This provided context for my first year liaison activities and I focused on making connections within the organization and having conversations with other AAA members regarding the issues of open access, scholarly publishing and student learning at the 2012 Annual Meeting. This proved to be a challenging task since the association has 40 sections, 10 interest groups, and 20 association level committees. Many members focus on their sub-disciplines making it difficult to engage in conversations about overarching issues.  I combed through the 700 page program book to select programs, meetings, and sessions related to open access, student learning, and scholarly communication.

My strategy of attending meetings and engaging in conversations related to scholarly communication led to an invitation to join AAA’s Committee on the Future of Print and Electronic Publishing (CFPEP) for a three year term. This committee’s purview includes examining the future of the publishing program and recommending changes and also includes the continued development of AnthroSource. While I am still a relatively new member of the committee, I welcome the opportunity to advocate for open dissemination and participate in influencing publishing policies.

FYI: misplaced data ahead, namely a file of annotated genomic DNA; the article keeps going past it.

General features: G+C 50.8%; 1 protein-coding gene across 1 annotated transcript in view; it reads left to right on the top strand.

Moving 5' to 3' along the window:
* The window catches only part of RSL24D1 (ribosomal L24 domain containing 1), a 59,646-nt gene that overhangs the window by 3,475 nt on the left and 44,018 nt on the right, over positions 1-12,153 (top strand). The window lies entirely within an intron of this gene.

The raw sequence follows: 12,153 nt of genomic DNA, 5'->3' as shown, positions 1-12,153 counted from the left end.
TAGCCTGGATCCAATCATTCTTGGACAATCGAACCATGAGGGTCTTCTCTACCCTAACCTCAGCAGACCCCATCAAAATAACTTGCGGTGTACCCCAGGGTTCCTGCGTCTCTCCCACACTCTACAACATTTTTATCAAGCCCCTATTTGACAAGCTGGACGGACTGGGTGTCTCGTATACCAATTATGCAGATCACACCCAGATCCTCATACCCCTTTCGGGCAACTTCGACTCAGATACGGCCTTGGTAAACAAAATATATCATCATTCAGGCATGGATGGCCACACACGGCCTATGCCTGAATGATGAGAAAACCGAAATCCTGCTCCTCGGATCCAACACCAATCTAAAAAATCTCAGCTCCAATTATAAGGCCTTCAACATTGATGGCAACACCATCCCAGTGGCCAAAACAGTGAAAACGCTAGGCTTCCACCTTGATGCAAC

AAA has taken some steps to make anthropological research more open including the launch of Open Anthropology, an online-only journal whose issues offer a selection of articles based on a timely theme. Additionally, AAA partnered with SSRN to create the Anthropology and Archaeology Research Network, a resource for grey literature in the discipline, and instituted a 35 year un-gating policy. To explore the feasibility of an open access publishing program, CFPEP put a call out to the 22 AAA journals for volunteers to pilot open access. Cultural Anthropology was the only journal to express interest and February 2014 marks the journal’s first fully open access issue. For an excellent overview of Cultural Anthropology’s transition to OA check out Savage Minds interview with the managing editor. These recent developments mean there are many opportunities to have formal and informal conversations around scholarly communication, how it is produced, how it is valued and measured, and how it is disseminated. My experience as ACRL Liaison provides me the opportunity to have these conversations at the national level and highlights one role academic librarians can take on at the local campus level.